With the expansion of near real-time data collection from smart energy meters connected to a Smart Grid, utilities are entering a new digital era. They are beginning to acquire the capacity to talk to meters or consumers in their homes and are progressing rapidly toward real-time data collections along their entire network, this data will need protecting.
The benefits are clear. Meter reading costs are reduced as companies can monitor and measure usage in real time and customers have access to more accurate billing and improved payment services. Equally, a Smart Grid means better quality of service and reductions in outage duration. When coupled with dynamic pricing, consumers also gain the ability to manage their energy bills and reduce usage and CO2 emissions.
The utility of the future will be one that thrives in this real-time environment, but it is a double-edged sword that requires careful handling.
Utilities have done an excellent job in managing sensitive information about their customers in the current closed architecture environment. However, real-time utilities face new data management challenges. The data collected from smart meters, connected to and integrated with a Smart Grid, can show what appliance a consumer was using and when they were using it, all in the privacy of their own home. Abuses, whether accidental or deliberate, could lead to fines and penalties. Worse still, would be the resulting loss of consumer confidence and pressure for more restrictive regulation.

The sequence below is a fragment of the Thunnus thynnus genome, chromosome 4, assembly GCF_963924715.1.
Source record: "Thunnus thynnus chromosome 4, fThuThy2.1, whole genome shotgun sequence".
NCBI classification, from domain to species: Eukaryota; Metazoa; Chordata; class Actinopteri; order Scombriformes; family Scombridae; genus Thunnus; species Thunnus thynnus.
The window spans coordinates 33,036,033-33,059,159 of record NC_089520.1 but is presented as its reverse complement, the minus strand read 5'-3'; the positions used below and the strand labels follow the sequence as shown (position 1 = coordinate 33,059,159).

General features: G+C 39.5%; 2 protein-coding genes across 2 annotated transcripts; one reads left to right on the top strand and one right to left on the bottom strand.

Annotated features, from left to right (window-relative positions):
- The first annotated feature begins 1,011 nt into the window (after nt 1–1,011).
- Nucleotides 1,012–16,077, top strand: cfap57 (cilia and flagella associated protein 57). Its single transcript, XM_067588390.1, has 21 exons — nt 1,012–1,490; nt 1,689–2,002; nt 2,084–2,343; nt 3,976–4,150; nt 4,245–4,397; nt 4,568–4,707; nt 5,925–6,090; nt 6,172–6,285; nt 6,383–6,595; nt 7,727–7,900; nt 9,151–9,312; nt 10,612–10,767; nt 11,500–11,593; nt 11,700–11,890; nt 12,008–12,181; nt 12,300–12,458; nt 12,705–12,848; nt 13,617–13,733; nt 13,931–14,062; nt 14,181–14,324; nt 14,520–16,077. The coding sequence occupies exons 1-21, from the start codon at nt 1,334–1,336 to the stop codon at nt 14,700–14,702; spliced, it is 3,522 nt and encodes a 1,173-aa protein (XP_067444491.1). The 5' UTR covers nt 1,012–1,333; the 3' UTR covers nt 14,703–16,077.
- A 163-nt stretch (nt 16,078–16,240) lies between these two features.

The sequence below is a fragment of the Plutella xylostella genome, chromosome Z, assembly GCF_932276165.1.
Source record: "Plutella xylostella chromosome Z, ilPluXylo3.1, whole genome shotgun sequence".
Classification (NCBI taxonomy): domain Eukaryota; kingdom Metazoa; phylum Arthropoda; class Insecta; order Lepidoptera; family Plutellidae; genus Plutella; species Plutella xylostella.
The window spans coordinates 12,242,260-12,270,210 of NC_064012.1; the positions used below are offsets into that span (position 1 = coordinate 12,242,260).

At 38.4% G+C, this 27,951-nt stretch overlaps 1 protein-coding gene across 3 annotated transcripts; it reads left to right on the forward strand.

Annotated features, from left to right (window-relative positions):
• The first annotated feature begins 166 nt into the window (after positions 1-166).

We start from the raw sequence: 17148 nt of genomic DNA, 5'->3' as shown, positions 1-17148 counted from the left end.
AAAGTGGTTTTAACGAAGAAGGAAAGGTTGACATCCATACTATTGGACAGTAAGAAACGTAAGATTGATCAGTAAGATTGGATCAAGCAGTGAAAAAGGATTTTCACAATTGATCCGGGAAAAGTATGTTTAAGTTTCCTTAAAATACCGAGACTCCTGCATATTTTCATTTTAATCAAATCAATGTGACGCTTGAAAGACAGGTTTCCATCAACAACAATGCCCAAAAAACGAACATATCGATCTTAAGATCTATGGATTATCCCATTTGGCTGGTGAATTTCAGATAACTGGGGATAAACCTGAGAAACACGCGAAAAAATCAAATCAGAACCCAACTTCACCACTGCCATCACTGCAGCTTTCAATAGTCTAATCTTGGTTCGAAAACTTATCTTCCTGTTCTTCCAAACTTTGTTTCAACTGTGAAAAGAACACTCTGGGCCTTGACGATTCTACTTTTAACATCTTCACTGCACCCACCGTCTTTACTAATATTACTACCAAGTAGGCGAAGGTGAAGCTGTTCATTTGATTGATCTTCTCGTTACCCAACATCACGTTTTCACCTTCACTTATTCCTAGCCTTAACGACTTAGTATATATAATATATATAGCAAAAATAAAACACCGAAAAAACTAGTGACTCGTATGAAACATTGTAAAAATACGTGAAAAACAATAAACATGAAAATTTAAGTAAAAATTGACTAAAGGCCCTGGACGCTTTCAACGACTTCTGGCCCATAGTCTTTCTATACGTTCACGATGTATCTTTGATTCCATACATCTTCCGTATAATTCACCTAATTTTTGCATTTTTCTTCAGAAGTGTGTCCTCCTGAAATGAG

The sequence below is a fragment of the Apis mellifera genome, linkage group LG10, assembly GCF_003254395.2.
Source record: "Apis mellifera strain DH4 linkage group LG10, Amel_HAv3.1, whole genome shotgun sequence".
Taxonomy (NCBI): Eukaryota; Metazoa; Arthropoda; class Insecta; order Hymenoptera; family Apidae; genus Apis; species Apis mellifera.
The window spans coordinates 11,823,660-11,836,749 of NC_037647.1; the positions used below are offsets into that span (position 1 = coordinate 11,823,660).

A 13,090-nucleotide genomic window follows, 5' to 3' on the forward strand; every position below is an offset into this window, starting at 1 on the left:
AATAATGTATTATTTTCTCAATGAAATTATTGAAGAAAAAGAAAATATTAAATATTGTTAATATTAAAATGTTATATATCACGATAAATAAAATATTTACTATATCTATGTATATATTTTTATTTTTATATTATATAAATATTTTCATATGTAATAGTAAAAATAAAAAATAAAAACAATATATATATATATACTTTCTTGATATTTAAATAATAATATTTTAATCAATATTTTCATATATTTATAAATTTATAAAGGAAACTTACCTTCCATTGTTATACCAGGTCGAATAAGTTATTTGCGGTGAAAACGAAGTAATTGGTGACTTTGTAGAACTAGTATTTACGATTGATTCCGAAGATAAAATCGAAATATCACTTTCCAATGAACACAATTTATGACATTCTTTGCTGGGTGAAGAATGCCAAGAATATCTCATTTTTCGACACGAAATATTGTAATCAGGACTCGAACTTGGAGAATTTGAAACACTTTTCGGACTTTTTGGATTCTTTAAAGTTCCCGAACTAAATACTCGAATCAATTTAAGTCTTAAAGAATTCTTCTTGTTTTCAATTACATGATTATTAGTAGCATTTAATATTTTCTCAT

So utilities must prepare their business and systems for managing real-time privacy. This means:
Mapping out data and privacy risks. Risks may only arise when data is combined with other sources; having a clear understanding of those risks allows a utility to target its efforts more effectively.
Implement risk reduction measures. Encryption is a well-known tool for data protection but many more measures are available. Utilities should use the full array of risk reduction measures to protect information.
Help customers manage their own privacy Utilities should engage customers in a dialogue so they have the tools to safeguard their own data and to ensure companies protect any vulnerable customer groups.
Engage with external stakeholders. Regulators, governing associations, media and the public need to know that utilities are taking a responsible approach and given the chance to contribute to the development of further safeguards.
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